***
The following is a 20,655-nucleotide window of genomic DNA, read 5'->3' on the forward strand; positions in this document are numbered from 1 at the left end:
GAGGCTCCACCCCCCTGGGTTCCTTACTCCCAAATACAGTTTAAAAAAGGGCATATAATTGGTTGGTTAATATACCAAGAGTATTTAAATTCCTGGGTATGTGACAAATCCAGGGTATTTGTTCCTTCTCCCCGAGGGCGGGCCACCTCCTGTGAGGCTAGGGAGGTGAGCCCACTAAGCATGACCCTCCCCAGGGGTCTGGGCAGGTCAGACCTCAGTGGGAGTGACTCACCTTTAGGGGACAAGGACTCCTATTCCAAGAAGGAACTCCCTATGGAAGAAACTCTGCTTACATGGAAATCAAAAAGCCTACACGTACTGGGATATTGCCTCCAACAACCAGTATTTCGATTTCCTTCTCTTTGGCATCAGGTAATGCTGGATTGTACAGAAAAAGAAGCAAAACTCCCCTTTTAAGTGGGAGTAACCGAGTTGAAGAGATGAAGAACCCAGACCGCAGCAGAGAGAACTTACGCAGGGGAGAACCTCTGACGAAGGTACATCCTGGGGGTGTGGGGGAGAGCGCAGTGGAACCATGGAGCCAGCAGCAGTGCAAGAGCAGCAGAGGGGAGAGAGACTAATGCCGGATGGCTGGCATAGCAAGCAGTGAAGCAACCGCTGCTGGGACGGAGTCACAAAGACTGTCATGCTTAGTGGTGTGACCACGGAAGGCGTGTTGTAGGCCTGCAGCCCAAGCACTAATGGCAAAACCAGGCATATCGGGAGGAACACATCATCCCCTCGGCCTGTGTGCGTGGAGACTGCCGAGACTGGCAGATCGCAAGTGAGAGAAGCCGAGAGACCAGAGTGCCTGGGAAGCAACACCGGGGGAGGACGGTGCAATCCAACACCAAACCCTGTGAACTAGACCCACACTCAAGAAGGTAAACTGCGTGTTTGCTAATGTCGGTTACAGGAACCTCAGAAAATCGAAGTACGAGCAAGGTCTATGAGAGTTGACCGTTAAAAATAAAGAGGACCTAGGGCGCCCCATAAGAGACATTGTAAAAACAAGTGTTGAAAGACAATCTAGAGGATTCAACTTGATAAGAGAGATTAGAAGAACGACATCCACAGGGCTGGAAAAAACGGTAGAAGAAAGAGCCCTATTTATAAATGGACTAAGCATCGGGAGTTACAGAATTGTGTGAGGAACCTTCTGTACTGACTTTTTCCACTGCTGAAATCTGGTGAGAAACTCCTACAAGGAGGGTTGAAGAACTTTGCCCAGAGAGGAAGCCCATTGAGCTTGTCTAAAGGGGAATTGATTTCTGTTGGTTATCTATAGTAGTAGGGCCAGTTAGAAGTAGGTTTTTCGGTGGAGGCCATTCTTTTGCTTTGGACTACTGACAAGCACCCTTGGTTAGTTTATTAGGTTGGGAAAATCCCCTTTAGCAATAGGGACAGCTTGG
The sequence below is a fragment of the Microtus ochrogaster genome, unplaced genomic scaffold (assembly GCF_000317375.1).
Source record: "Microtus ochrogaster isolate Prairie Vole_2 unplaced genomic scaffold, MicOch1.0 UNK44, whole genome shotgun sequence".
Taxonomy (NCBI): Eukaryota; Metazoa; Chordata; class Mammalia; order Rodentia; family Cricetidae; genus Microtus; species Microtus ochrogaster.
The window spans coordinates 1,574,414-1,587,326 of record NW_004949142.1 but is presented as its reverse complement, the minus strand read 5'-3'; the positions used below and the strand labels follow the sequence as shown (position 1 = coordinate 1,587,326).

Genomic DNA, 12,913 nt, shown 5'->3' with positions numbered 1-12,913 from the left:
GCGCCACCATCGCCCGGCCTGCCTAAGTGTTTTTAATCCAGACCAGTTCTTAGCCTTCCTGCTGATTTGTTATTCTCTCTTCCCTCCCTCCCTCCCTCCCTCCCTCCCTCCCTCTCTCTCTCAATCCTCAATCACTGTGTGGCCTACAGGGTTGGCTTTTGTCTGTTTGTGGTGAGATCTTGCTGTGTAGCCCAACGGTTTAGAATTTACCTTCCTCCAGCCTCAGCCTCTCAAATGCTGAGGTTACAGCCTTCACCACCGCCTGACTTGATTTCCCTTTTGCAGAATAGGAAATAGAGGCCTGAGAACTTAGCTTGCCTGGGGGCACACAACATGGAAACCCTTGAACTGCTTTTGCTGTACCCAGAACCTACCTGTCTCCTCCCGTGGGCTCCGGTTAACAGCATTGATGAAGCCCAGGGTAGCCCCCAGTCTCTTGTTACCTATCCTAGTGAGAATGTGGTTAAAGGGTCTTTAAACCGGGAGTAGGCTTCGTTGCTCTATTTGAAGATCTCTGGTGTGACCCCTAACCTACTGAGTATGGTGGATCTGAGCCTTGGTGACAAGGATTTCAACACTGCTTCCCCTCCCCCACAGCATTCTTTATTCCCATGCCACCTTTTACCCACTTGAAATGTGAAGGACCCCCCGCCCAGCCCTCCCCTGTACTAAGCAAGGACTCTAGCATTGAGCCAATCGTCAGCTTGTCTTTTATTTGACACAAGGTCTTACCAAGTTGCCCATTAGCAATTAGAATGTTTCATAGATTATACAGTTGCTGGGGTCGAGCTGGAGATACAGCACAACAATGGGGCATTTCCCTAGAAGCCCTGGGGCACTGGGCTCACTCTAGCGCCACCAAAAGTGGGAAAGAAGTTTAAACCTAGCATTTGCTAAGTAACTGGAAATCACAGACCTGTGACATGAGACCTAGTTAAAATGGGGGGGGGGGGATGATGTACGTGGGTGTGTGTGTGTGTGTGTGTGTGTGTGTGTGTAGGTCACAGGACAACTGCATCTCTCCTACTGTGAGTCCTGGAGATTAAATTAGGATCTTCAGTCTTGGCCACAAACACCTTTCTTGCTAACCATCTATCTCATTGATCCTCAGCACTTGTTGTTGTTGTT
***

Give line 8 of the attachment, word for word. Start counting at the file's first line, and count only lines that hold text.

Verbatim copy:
GCGCCACCATCGCCCGGCCTGCCTAAGTGTTTTTAATCCAGACCAGTTCTTAGCCTTCCTGCTGATTTGTTATTCTCTCTTCCCTCCCTCCCTCCCTCCCTCCCTCCCTCCCTCTCTCTCTCAATCCTCAATCACTGTGTGGCCTACAGGGTTGGCTTTTGTCTGTTTGTGGTGAGATCTTGCTGTGTAGCCCAACGGTTTAGAATTTACCTTCCTCCAGCCTCAGCCTCTCAAATGCTGAGGTTACAGCCTTCACCACCGCCTGACTTGATTTCCCTTTTGCAGAATAGGAAATAGAGGCCTGAGAACTTAGCTTGCCTGGGGGCACACAACATGGAAACCCTTGAACTGCTTTTGCTGTACCCAGAACCTACCTGTCTCCTCCCGTGGGCTCCGGTTAACAGCATTGATGAAGCCCAGGGTAGCCCCCAGTCTCTTGTTACCTATCCTAGTGAGAATGTGGTTAAAGGGTCTTTAAACCGGGAGTAGGCTTCGTTGCTCTATTTGAAGATCTCTGGTGTGACCCCTAACCTACTGAGTATGGTGGATCTGAGCCTTGGTGACAAGGATTTCAACACTGCTTCCCCTCCCCCACAGCATTCTTTATTCCCATGCCACCTTTTACCCACTTGAAATGTGAAGGACCCCCCGCCCAGCCCTCCCCTGTACTAAGCAAGGACTCTAGCATTGAGCCAATCGTCAGCTTGTCTTTTATTTGACACAAGGTCTTACCAAGTTGCCCATTAGCAATTAGAATGTTTCATAGATTATACAGTTGCTGGGGTCGAGCTGGAGATACAGCACAACAATGGGGCATTTCCCTAGAAGCCCTGGGGCACTGGGCTCACTCTAGCGCCACCAAAAGTGGGAAAGAAGTTTAAACCTAGCATTTGCTAAGTAACTGGAAATCACAGACCTGTGACATGAGACCTAGTTAAAATGGGGGGGGGGGGATGATGTACGTGGGTGTGTGTGTGTGTGTGTGTGTGTGTGTGTGTAGGTCACAGGACAACTGCATCTCTCCTACTGTGAGTCCTGGAGATTAAATTAGGATCTTCAGTCTTGGCCACAAACACCTTTCTTGCTAACCATCTATCTCATTGATCCTCAGCACTTGTTGTTGTTGTT